August 28, 2017
Nearly 100 students will begin working toward majors in public health this September as part of the University of Michigan School of Public Health's first undergraduate cohort.
"Our first cohort is quite diverse, representing several U-M schools and colleges as well as transfer students from other institutions," said Gary Harper, director of the Office of Undergraduate Education and professor of health behavior and health education at SPH.
The public health major is an upper-level program offering Bachelor of Arts and Bachelor of Science degrees.
"What drew me to this program was the opportunity to get a world-class education and have access to so many resources," said Aya Takai, a junior who transferred to Michigan to major in public health. "The more I researched about public health, the more articles I saw where Michigan was at the forefront of research. I also liked the broad, integrated curriculum and project-based learning in this program."
After graduation, Takai hopes to go to law school and work in international policy. She says a bachelor's degree in public health will help prepare her for that career, as health plays a role in many policy issues around the globe.
Undergraduate students will take a variety of courses to build general public health knowledge and develop a broad interdisciplinary approach to the profession. Students choose from two majors — a B.S. in public health sciences or a B.A. in community and global public health. Both majors require a set of integrated core courses with additional requirements that encourage students to explore a breadth of coursework.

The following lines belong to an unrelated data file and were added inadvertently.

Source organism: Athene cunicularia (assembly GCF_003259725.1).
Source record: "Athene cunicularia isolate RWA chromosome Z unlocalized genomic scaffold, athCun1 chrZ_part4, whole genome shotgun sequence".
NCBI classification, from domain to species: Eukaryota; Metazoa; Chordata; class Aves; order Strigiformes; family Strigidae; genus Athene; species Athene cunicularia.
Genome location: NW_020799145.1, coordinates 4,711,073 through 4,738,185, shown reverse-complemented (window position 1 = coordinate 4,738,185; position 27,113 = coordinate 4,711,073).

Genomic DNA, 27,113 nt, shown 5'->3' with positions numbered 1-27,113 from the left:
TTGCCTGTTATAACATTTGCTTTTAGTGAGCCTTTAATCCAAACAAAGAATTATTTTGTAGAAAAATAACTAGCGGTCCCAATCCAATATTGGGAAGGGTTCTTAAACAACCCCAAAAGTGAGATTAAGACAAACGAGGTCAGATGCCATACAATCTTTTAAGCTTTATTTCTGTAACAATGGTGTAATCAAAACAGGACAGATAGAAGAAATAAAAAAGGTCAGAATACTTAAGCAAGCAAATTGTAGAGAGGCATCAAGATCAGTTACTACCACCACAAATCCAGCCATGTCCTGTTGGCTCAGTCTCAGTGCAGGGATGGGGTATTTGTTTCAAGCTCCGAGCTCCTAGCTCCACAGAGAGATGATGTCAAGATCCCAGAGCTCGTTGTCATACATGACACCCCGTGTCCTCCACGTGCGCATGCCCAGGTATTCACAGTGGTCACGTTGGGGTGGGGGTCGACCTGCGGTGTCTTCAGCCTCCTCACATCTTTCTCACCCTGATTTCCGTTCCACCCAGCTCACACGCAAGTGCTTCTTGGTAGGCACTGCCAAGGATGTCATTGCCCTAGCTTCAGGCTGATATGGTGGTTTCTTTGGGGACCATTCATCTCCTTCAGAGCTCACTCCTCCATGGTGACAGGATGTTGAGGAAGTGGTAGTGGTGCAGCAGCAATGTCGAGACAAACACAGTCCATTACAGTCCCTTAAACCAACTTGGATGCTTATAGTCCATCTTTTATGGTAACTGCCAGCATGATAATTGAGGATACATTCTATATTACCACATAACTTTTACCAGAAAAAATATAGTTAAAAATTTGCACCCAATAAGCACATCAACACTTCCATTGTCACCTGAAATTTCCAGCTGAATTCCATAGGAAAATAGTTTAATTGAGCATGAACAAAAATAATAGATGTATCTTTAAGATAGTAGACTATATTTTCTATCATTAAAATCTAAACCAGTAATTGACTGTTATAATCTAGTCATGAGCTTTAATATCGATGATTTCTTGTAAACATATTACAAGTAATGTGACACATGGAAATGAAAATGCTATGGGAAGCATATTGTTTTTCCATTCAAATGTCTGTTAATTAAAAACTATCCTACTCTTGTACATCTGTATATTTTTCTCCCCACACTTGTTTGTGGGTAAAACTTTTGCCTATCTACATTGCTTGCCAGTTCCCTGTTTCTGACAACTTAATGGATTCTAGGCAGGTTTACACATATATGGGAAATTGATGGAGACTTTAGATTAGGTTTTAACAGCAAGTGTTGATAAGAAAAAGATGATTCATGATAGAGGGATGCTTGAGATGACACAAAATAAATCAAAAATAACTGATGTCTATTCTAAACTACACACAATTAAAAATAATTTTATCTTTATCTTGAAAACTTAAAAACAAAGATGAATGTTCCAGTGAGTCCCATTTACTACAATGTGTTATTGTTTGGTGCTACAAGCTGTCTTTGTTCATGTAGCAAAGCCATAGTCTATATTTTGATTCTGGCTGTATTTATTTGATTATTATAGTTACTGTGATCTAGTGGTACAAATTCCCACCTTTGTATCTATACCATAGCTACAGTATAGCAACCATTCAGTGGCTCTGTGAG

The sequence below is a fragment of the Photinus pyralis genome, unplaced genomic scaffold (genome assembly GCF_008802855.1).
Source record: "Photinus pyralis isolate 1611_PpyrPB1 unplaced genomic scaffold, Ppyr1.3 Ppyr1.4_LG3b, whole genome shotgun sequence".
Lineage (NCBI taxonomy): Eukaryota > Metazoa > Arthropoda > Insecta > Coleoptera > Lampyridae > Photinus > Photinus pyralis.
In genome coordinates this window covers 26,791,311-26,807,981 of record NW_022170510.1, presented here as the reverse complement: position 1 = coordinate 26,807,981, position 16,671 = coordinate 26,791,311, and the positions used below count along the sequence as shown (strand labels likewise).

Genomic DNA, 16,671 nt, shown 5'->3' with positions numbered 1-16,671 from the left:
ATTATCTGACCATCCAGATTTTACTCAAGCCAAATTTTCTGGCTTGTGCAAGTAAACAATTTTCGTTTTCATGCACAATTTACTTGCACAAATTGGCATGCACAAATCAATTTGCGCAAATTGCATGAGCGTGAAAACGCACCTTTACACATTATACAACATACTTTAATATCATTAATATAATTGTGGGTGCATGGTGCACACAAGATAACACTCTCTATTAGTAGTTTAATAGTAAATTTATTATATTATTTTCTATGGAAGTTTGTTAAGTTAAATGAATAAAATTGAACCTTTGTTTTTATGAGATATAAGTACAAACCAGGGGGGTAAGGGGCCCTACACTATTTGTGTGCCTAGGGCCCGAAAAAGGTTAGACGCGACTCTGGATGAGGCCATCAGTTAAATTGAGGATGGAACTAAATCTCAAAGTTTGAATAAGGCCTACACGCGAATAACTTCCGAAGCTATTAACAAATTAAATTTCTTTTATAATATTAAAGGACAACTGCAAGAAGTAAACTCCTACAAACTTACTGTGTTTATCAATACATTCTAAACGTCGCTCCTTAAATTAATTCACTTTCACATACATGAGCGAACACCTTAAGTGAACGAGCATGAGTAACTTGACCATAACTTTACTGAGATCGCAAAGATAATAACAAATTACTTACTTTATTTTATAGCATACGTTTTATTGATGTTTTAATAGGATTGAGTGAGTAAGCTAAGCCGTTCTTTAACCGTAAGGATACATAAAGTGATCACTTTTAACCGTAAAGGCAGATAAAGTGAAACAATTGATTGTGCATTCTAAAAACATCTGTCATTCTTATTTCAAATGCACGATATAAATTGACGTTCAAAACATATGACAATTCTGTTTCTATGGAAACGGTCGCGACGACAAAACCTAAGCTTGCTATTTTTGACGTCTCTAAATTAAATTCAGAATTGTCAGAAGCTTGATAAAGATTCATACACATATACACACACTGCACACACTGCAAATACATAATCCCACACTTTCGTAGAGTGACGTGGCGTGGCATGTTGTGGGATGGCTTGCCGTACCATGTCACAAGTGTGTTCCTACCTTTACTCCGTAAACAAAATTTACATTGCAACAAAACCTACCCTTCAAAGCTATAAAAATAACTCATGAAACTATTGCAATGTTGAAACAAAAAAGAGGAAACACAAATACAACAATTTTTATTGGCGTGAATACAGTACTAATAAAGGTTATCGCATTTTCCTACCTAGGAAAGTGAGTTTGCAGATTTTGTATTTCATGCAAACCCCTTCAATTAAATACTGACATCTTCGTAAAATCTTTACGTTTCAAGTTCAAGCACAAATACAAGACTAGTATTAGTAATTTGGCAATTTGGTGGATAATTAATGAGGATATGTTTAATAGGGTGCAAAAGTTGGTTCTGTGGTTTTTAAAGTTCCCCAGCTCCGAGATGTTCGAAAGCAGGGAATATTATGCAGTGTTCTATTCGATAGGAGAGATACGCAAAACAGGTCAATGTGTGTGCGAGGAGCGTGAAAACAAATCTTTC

"I thought, if I want to go into a health field — regardless of whether I want to go into medicine, dentistry or nursing — majoring in public health would be a good option," said junior Hussain Ali, a public health sciences major.
Ali came to Michigan as a student in the School of Nursing but then decided he wanted to pursue a career in dentistry. "Public health intersects with preventative health, technology and medicine — all of which are important as a medical professional."
Expanding degree offerings and other academic opportunities will help meet the rapidly growing need for public health professionals, Harper said.
"With mass retirements only a few years away, demand for public health education is at an all-time high," he added. "Our new undergraduate program is a significant step toward addressing those tremendous needs."